Retire Shuttle Now


Dave Brody advocates retiring the shuttle now – or at least after servicing Hubble one more time.


I’ve got to agree. A few things are clear to me:



  1. Shuttle is old, and getting older.

  2. Shuttle cannot fly the number of flights that make ISS a going concern (presuming, for the sake of argument, that ISS is worth continuing). Without a crew return vehicle and/or quick shuttle access, you can’t put enough people on ISS to make it worthwhile.

  3. Every flight on the current shuttle manifest is an ISS mission.

Shuttle costs $4.8 billion a year. I think the question to ask is:


What could a streamlined project achieve in 5 years with a 20 billion dollar budget? Would the result be cheaper to operate than shuttle?


Given the right approach and design philosophy, I think the answer is a definite yes. Or, to put it another way, what would you get if you gave Burt Rutan $1 billion to develop a vehicle?


If you ask the other question:


What is the chance that NASA can develop a follow-on to shuttle while still flying shuttle?


The answer is “slim to none”


Note that if you do develop a nice follow-on to shuttle – perhaps a vehicle that you can use to, I don’t know, perhaps “shuttle” people from the earth to orbit – you can use expendables to launch ISS modules, and then your new vehicle to get people up there for assembly.


Will it happen? Seems pretty unlikely to me. The politics of the situation do not favor the right thing happening, and NASA has always been driven by politics.


(Via Phil Plait’s excellent Bad Astronomy)


 


Comments (8)

  1. Older? says:

    The shuttle has *always* been getting older.

  2. Sean.McLellan says:

    While I agree that the shuttle is an aging machine, I have to disagree with the reasons you state for simply abandoning the shuttle program in favor of a follow-on to the shuttle:

    NASA –IS– currently developing a follow-on to the shuttle while still following the shuttle. It’s called the CEV and is a seperately financed operation. http://en.wikipedia.org/wiki/Crew_Exploration_Vehicle there -will- be a gap between the termination and the start of CEV-based flights and this has already been factored in.

    We learn gobs, and continue to learn from the shuttle flights. This knowledge is essential for incorporation into the next version of the shuttle CEV. NASA dogfoods from existing flights as much as Microsoft does from existing apps.

    NASA is obligated, to finish construction of the international space station — note the international part, ISS and shuttle missions in support of the ISS are a collabrative effort — if you have been following the news you have seen the recent completion of the Columbus space labratory — 10 years of work has been invested into that module, with other investments being made elsewhere in ISS components — the US is part of a larger team and we must uphold our part of the bargin.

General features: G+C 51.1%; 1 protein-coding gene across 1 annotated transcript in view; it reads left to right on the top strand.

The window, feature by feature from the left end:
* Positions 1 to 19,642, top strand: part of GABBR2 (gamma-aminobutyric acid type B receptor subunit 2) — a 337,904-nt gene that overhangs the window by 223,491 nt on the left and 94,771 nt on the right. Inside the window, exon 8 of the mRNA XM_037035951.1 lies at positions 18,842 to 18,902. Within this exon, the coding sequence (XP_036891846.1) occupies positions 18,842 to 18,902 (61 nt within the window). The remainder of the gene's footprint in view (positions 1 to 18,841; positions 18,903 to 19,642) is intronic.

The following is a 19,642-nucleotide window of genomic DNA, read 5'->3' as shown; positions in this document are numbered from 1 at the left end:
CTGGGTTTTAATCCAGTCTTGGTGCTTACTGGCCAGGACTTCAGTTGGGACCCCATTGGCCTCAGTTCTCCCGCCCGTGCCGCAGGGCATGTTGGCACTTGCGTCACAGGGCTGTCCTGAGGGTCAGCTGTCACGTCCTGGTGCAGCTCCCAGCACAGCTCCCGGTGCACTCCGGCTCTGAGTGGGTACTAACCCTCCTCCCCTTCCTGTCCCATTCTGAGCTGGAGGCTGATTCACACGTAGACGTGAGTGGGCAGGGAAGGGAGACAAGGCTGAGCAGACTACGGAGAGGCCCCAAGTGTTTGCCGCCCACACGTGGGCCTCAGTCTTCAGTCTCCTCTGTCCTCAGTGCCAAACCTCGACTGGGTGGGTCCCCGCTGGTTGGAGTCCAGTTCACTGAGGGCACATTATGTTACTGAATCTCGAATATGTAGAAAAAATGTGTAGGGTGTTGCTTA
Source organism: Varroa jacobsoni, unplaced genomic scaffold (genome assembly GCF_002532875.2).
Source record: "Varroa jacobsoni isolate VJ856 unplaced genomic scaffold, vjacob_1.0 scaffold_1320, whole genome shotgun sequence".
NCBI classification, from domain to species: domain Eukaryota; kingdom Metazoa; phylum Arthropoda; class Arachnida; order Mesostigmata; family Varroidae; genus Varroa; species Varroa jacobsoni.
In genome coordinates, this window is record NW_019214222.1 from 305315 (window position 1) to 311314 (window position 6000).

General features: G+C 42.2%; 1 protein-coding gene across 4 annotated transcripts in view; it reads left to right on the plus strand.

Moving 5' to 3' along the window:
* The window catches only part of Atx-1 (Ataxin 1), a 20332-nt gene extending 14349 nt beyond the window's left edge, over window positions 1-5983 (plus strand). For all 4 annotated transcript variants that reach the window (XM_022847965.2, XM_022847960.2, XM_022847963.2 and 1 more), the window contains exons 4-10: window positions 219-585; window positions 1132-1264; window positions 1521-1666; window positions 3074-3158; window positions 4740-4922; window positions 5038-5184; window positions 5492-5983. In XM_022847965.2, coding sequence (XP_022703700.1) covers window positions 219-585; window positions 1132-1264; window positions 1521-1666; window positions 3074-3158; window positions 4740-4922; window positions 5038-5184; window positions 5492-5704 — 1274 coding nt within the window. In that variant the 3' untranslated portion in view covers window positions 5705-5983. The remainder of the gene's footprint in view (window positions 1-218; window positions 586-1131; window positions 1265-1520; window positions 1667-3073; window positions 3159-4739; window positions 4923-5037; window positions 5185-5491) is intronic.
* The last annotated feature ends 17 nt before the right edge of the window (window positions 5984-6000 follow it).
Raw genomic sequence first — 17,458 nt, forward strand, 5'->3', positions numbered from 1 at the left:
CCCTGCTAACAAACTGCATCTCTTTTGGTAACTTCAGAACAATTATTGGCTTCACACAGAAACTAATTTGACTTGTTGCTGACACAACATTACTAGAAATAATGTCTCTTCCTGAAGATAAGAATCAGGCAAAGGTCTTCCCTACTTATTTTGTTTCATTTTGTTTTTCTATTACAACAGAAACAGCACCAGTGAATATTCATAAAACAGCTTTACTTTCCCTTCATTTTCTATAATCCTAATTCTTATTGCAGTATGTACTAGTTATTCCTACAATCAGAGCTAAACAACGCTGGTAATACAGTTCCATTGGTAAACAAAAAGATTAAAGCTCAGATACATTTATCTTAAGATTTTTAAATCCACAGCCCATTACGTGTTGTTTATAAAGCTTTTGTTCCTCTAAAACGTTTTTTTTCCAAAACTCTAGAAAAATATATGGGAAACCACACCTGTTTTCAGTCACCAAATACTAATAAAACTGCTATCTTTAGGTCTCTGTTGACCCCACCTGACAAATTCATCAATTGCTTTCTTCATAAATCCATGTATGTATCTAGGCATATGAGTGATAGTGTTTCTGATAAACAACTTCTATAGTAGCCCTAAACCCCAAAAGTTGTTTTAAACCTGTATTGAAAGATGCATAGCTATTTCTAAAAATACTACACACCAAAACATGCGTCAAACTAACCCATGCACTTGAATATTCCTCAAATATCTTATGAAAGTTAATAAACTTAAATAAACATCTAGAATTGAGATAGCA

Flying the shuttle keeps our space-flight expertise fresh. Stop coding for 5 years and then come back — I’m sure that you’d forget something or need to get back into the swing of it. Minimizing the downtime between manned space flights should be a goal.

    What I can agree with is that the shuttle is an expensive research program relative to other scientific programs — I’m sure that this will not change with Shuttle V.Next or any future manned space flight for the foreseeable near future, however manned space programs are the most visible and most technically difficult program out there.

  3. kbiel says:

    Retire articles (a, an and the) now!

    🙂

  4. Bob says:

    How did I stumble into /. ?   🙂

  5. ericgu says:

    Sean,

    I’ve looked at the CEV stuff in the past. Given the constrant drain of shuttle on the overall NASA budget and NASA’s desire to cut back whereever possible *and* the overall federal budgetary environment, I’m afraid that NASA will spend millions doing "studies" for a few years, and then find out that they can’t really afford to build the thing.  I don’t think the public committment is there.

    Stop flying shuttle now, however, and you have a chance.

    You seem to think that that continuing to fly shuttle is a viable alternative to finish ISS. If you look a the number of remaining flights that are on the manifest and compare it with the post-challenger flight rate (never mind the post-columbia flight rate), and I don’t see how things line up. There are 13 assembly flights on the manifest in the first segment, plus another 5 to get to assembly complete.

    Even if you only count 13 as done, I don’t see shuttle being able to fit in that many flights in the next 4 1/2 years (assuming "done by 2010" means the end of 2010).  There has been one fight in the past 3 years. I don’t think NASA believes that they can do it (they only have tentative dates on the first two flights), and I don’t think that our partners think we can do it. At some point you have to make a reasonable projection, go back to your partners, and figure out what to do.

    We aren’t learning anything from shuttle right now. We’re spending incredible amounts of money trying to reengineer a vehicle with a very limited service life because we’re operating on autopilot.